This on-line multi-disciplinary conference aims to foster dialogue about the connection between public health crises and the gendered caregiving obligations of women and girls in the context of low and lower middle-income countries. The lack of well-developed and adequately funded social protection systems, including national health systems, has profound implications. When national health systems are fragmented and under-funded, *and* the bulk of health care resources are channeled towards certain diseases only, poorer populations are unable to get health care for a variety of other illnesses. That has gendered implications because the responsibility of tending to unwell persons who cannot afford medical care usually falls on the shoulders of their female relatives. Those women and girls from low-income households have to perform their ‘normal’ familial carework*, *work outside the home for pay, *and* take care of those unwell family members.

This multi-disciplinary conference aims to examine the public health and ethico-political significance of fragmented and under-resourced national health systems on the gendered familial care work responsibilities of women and girls from low-income households. A central theme of the conference will be the need of state actors and non-state actors (within nations and internationally) to support and bring about structural, systemic changes that will improve the lives of women and girls from low-income households.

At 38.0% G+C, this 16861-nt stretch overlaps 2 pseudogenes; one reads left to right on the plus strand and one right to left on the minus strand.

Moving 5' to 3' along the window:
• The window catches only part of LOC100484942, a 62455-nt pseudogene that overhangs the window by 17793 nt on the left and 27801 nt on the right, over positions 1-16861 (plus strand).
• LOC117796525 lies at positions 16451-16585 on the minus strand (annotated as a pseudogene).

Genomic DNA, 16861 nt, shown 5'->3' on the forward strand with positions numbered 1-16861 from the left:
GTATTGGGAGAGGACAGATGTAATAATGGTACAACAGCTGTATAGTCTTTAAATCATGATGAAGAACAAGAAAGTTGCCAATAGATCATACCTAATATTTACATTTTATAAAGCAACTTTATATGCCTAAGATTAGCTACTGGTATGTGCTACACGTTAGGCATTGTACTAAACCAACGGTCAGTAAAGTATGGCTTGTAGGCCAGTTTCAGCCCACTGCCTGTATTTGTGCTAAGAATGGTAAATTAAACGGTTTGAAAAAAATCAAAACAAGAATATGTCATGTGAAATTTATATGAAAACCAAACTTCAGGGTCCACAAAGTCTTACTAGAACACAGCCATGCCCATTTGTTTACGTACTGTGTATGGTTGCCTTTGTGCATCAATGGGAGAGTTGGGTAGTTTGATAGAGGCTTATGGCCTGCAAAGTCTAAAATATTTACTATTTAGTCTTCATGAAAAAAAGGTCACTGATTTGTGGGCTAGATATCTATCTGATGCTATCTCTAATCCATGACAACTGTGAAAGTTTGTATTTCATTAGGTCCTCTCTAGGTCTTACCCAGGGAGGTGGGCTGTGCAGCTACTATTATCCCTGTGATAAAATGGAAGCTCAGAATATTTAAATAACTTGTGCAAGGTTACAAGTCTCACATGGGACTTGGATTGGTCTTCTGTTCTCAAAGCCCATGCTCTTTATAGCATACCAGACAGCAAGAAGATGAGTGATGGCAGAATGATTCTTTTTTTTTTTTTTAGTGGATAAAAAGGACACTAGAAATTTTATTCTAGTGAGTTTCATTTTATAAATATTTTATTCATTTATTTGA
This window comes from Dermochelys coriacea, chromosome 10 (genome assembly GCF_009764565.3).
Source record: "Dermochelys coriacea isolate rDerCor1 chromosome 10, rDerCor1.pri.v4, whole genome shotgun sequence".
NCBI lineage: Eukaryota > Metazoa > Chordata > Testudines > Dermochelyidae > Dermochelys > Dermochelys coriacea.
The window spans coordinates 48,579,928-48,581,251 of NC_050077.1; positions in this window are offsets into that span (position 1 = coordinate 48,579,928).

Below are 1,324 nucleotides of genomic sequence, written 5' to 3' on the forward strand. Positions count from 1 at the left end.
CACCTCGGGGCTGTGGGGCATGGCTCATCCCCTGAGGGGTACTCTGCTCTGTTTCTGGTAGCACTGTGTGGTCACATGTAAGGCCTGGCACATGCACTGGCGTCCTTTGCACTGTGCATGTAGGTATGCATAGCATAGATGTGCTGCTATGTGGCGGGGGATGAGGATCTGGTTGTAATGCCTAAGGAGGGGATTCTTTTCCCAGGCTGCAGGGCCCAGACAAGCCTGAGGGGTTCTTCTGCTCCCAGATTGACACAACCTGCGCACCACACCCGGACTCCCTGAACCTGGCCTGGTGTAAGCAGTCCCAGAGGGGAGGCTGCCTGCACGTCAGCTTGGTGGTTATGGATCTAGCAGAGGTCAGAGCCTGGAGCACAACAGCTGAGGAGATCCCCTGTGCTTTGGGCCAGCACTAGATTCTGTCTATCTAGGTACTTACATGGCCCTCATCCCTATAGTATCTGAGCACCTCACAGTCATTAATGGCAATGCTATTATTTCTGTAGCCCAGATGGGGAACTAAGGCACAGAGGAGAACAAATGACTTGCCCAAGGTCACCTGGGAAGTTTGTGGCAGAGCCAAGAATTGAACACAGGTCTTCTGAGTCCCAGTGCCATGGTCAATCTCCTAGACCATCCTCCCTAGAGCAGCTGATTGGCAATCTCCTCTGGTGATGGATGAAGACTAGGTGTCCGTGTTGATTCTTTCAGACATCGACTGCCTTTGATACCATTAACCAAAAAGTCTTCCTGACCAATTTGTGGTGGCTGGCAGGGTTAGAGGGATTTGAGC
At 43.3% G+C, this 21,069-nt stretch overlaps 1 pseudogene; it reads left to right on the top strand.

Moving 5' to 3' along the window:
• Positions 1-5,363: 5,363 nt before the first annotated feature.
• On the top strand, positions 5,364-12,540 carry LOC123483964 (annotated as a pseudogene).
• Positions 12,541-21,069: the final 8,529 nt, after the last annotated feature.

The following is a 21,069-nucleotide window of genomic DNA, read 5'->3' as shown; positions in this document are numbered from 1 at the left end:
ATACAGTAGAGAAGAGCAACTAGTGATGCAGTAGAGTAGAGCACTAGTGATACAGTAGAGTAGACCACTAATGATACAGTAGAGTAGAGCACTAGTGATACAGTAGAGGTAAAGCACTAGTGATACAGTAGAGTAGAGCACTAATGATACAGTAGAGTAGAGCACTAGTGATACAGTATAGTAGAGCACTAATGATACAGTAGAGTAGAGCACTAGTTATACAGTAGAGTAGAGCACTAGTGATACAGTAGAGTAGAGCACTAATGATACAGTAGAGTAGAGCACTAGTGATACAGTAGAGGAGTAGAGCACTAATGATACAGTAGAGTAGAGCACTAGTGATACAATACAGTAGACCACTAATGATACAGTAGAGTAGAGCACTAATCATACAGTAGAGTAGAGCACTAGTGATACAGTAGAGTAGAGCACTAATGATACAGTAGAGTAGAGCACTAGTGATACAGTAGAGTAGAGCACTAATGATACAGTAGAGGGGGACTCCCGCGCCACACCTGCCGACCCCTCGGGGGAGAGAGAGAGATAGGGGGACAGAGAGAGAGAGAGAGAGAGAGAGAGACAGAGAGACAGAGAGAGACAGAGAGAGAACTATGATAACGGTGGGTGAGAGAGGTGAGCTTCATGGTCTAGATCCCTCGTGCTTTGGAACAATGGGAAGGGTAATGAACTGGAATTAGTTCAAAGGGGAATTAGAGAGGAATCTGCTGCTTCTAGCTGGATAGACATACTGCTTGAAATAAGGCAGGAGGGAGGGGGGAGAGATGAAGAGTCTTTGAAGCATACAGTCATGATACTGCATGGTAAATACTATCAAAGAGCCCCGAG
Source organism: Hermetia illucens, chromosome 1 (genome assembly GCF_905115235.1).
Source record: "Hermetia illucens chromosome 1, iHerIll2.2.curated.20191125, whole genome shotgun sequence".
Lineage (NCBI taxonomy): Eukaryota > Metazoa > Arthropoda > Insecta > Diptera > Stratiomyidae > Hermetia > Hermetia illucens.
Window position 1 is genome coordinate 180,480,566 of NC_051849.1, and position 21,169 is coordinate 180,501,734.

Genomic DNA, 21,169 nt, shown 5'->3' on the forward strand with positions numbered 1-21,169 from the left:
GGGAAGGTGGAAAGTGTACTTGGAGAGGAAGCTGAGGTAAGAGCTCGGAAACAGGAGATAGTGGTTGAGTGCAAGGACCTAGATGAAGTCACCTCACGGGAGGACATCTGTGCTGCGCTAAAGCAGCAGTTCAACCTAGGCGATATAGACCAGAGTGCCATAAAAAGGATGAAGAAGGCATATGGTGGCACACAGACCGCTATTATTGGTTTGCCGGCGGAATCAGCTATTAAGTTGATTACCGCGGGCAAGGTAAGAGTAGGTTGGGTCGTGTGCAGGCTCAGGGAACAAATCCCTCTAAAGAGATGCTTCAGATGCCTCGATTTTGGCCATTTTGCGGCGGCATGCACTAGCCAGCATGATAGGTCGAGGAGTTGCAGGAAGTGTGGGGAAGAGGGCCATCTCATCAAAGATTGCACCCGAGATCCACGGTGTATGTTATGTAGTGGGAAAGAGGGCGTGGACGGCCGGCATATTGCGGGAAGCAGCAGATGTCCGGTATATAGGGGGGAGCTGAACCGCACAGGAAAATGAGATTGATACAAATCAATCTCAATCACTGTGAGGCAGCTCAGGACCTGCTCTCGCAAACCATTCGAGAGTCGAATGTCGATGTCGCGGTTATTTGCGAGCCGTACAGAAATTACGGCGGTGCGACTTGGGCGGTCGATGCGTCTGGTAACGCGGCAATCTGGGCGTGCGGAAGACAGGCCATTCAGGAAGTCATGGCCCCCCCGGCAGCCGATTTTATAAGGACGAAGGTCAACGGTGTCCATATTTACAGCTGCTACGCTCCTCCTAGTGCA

The larger goal of the conference is to foster conversation between researchers, practitioners, and activists from a variety of contexts and fields who are concerned about those issues…more